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Balance urbanization with better protection of our old villages and rural manners

FOR months I have suspected that we must be experiencing a severe drought. When was the last time we had a decent rain? But when I tried to confirm my suspicions by looking it up on Baidu, no useful information was yielded.

In ancient times, when our forefathers took more seriously the hands that fed them, in a prolonged drought like this an emperor would issue a penitential decree, be contented with simple fare and accommodations, or vow redress, in an effort to appease the wrath of the heavens.

Today when our attention is drawn to rural China, it is often about its potential as a storage and supply of surplus labor. This remarkable labor force, according to some, will continue to maintain our status as the global factory.

But the rural citizens become quite invisible when they are engaged in their proper line of business, working the farm fields to grow crops.

There are exceptions. On January 9, I found three pieces of news relating to rural China in the Oriental Morning Post newspaper.

One was about the over 80 peasants who had flown to Hainan Province to collect a total of 2.88 million yuan (US$450,000) in annual bonuses from Ling Jihe, who is of peasant origin but made his fortune on building materials, mobile phones and restaurants.

In 2013 Ling rented nearly 18,000 mu (1,200 hectares) of farmland in Hainan to grow rice, using modern industrial technology and hired labor. A picture published in the paper showed a group of hired peasants (or workers) posing with piles of money.

I suspected Ling might had learned this trick from Chen Guangbiao, an extremely high-profile philanthropist whose motivation in charitable giving has long been a matter of conjecture.

“Peasants” in the news

But Ling and these “peasants” have little to do with the rural world some of us might find endearing. They reflect none of the elements reminiscent of the rural scene that I, for one, can presume a certain familiarity.

On the contrary, they are more redolent of big-time business: big money, industrialized farming practice, hired labor, and more money. It has nothing to do with villages as the last bastion of Chinese traditions and values, tacitly perceived by progressive policy makers as limiting, backwards, and obsolete.

Another report in the same paper reminded me of some of the consequences of the experiment sometimes known as the initiative to rebuild the countryside. It concerned Li Xiaojun, a village chief in Gansu Province who killed himself on December 20 by downing four bottles of pesticides.

During his four-year tenure as village chief, Li had built 10 kilometers of paved roads, erected eight six-story buildings and completed 30 units of village villas as part of the local drive to build a “beautiful countryside.”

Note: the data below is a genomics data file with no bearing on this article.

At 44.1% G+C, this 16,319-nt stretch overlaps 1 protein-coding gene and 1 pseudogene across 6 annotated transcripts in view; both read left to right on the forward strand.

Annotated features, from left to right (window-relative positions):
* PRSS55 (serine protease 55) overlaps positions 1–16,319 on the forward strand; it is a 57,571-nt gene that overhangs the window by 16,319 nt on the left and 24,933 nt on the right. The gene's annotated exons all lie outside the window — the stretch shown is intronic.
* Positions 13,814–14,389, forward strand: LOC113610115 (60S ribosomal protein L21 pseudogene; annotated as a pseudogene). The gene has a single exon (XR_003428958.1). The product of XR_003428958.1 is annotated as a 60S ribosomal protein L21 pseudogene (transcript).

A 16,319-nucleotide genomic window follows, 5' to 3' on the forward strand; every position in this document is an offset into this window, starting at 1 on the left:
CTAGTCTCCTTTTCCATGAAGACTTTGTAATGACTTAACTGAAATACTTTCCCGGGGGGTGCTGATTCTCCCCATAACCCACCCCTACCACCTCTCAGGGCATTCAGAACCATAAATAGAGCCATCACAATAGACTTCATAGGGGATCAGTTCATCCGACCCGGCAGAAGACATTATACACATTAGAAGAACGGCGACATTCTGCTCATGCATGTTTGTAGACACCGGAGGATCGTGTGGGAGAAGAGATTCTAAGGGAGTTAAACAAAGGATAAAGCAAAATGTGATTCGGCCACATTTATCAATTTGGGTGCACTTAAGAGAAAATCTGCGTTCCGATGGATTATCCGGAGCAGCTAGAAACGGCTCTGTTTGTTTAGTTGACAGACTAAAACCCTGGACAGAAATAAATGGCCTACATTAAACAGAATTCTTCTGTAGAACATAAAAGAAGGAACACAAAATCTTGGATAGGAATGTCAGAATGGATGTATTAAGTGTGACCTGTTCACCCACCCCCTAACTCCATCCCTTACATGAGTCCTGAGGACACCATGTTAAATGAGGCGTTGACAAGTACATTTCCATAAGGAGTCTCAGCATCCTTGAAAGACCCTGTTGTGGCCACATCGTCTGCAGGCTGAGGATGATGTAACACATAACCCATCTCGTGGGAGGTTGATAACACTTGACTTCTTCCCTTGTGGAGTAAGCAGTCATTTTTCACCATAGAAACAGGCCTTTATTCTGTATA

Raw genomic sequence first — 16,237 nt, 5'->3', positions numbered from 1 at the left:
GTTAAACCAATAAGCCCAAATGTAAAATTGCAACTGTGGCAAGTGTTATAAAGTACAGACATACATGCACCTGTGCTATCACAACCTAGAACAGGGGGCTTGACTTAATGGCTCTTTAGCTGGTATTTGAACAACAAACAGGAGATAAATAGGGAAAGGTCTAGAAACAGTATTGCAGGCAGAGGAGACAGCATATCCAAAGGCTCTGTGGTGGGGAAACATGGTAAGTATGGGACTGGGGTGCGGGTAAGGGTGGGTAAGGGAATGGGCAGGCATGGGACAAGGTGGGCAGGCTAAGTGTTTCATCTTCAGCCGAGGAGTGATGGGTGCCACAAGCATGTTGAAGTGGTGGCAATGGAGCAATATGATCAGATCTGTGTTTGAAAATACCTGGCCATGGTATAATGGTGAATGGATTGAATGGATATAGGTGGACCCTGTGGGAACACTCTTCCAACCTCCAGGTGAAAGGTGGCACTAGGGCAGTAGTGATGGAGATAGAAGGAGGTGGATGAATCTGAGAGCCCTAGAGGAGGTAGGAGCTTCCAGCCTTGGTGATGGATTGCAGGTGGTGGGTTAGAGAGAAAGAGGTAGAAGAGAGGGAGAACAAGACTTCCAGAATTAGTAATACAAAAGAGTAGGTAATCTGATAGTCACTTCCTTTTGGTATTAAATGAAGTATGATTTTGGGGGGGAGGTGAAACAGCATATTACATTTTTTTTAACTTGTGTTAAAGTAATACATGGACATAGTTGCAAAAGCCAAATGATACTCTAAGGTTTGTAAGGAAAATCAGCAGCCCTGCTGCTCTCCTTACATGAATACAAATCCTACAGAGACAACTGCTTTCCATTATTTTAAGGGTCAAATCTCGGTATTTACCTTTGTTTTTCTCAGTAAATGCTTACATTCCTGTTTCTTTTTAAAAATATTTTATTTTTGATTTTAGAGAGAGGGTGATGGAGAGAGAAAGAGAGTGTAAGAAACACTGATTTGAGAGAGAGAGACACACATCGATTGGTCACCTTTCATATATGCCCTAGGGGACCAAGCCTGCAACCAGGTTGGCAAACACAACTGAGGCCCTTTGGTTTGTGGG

To finance this project, Li borrowed 40 million yuan, some at usurious rates. On that fatal day when he took his life, he was confronted in his village office by debtors and a construction team including more than 10 migrant workers.

Not surprising to us, in this now rarely mentioned new countryside rejuvenation drive, in spite of the many accomplishments Li had achieved, a crucial element is missing: the cultivation of crops. It is more like an oversized real estate project.

Another piece of news in the paper had to do with Feng Jicai, a writer who in recent years had played an active role agitating for the preservation of ancient Chinese villages, with all those cultural traits associated with village life.

On the basis of his field studies, Feng recently had two books published that documented facts about those villages that have survived to this day.

Vanishing villages

According to Feng, during the decade from 2000 to 2010, some 900,000 natural villages disappeared. Gone with them are the cultural attributes, manners and mores associated with them.

The decade of breathtaking growth has left many policymakers little room for a side look. Thanks to Feng’s agitations, 10 billion yuan has been earmarked from the state for ancient village protection. That’s big money, but probably insignificant compared to the money driving rapid urbanization.

It is easy to see that only a select few ancient villages would survive the rapid urbanization, as museum pieces to gratify the curiosity of outside tourists.

As urbanization takes root, clinging to farming is the surest sign of lacking ambition in the eyes of many people — both government officials and ordinary farmers. During a recent trip to my native village home in Jiangsu Province, villagers I knew there have diversified into every conceivable kind of profession — construction workers, assembly line workers, janitors, cleaners, aquatic products farmers — anything but traditional farming.

It is true village life still holds charms for a few eccentrics.

With some romanticizing, village life can even create a stir, as for a young artist who recently retreated to Zhongnanshan in Shaanxi Province, where he had a rented old village house renovated into a decent studio, at a small cost.

But this has nothing to do with true revitalization of rural life. It’s more about a few cranky individuals who crave the open air and quiet there without having to make a living off the soil, almost certainly in the wake of significant gentrification efforts.

This in itself is a criticism of the rural life as known by our forefathers.


 

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